Once in the ear the JAAP doesn’t really do much to offend. Getting them in place is initially a bit of a challenge. At least until you’re used to the process of wrapping them around your ear, then twisting them around to find a secure seal. Once in place, I found them very stable and free of hots pots. You can vigorously shake your head and they don’t budge, a very important quality for a fully wireless earphone to have. Even more so given the JAAP is rated IPX5. You can’t submerge them and expect them to survive, but you could wear these in the rain without too much worry of adverse effects. This rating also means you can sweat like crazy and they should take it without complaint.
Passive noise attenuation with the JAAP is about average. With the included medium Spinfits installed and music playing at reasonably low volumes, voices from those nearby are slightly muted but still audible. Clacking from keyboards is muted too, but again, not eliminated. Tossing on the included foams tips improves thing incrementally.
The JAAP is rated for 6 hours of battery life. Pending you’re not listening at ridiculously high volumes all the time, it’s plenty achievable. Alpha & Delta also includes a charge pack that is theoretically capable of extending the JAAP’s battery life an additional 8 hours. This is the only product I’ve come across that allow you to use the earphones while they’re charging which is a nice touch, though it does mean you’ve got a somewhat ungainly charger hanging around your neck.
Sources and Connection:
For the purposes of this review, I tested the JAAP with four devices; Shanling M1, F.Audio S1, LG G5, and an Asus FX53V laptop. The JAAP had some serious issues getting a stable connection with the S1, an issue I more attribute to the DAP than the JAAP itself. The S1’s Bluetooth feature seems like a bit of an afterthought and only seems to communicate well with a few select devices. The Shanling M1 provided the best experience. I can’t think of a single drop during normal use. The JAAP’s stated 30ft range is the norm, and feels achievable in an unobstructed area. Range dips to around 15-20 feet depending on what’s blocking line of sight. For myself that’s fine, but those who want more freedom would be better off looking into the Optoma NuForce BE6i, pending you’re willing to have the ear pieces connected via a flat cable. My LG G5 and FX53V both performed about the same. Easy enough to pair with very few dropouts. The JAAP’s consistently reliable connection is a clear strength.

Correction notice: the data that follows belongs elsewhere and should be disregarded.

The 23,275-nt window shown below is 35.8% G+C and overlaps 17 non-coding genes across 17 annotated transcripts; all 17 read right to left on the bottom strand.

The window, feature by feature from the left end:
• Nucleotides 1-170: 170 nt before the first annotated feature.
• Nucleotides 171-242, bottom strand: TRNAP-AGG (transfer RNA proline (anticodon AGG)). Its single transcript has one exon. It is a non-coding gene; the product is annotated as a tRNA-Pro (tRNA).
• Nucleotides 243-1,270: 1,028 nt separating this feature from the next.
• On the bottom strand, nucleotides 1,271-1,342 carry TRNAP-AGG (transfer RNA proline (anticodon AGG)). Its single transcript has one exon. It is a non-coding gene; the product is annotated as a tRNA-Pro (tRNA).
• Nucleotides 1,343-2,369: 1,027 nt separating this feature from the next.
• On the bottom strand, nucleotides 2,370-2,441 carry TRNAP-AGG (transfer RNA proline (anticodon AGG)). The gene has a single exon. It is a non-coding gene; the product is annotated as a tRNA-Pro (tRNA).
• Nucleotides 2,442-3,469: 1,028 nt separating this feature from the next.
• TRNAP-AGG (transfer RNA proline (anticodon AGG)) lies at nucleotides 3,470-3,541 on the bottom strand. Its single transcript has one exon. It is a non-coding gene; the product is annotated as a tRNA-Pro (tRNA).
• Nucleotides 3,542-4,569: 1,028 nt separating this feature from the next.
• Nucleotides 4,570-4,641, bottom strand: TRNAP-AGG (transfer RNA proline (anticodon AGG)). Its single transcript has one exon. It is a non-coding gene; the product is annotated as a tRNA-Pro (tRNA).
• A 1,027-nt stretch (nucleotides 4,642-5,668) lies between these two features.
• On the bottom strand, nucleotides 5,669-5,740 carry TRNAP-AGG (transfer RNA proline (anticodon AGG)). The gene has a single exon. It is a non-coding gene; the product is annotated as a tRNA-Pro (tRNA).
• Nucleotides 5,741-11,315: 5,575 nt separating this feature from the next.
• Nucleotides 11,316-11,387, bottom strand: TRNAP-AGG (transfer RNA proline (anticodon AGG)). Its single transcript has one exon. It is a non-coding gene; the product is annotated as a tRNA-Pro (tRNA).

The JAAP comes out swinging with big 11mm drivers that feature a bass forward, v-shaped signature that I think is plenty suitable for a sports focused product. It does a great job of pumping you up and keeping you entertained, a good thing because they’re not the most musically accomplished fully wireless product I’ve come across.
Bass is huge with deep extension and lots of sub-bass rumble. Mid-bass is prominent too, rife with punch and solid impact on notes. It’s all pretty well-textured, though not without a touch of grain tossed in. Decay is slightly long so especially deep notes tend to linger and rumble. This makes the JAAP a lot of fun with drumstep, dubstep, trap, and other bass-heavy EDM genres. The JAAP’s mid-range is set back but retains solid clarity and coherence. There is some bleed from the low end that can muddy up lower tones, but it’s not particularly distracting given overall resolution is already fairly average, nor is it a common occurrence in my experience anyway. At least the mid-range is free is sibilance to my ears. Treble is emphasized and fairly well extended giving the JAAP a sparkly, high energy upper range. Detail and clarity up there is pretty good, but made somewhat abrasive due to slightly metallic edge to notes that makes them a little edgy and somewhat abrasive. The JAAP’s sound stage is large but flat with limited depth. As a result it gives off an in-your-head wall-of-sound impression that doesn’t contain much in the way of a layered presentation. Separation is decent though, keeping them from getting congested with anything but the most busy of songs.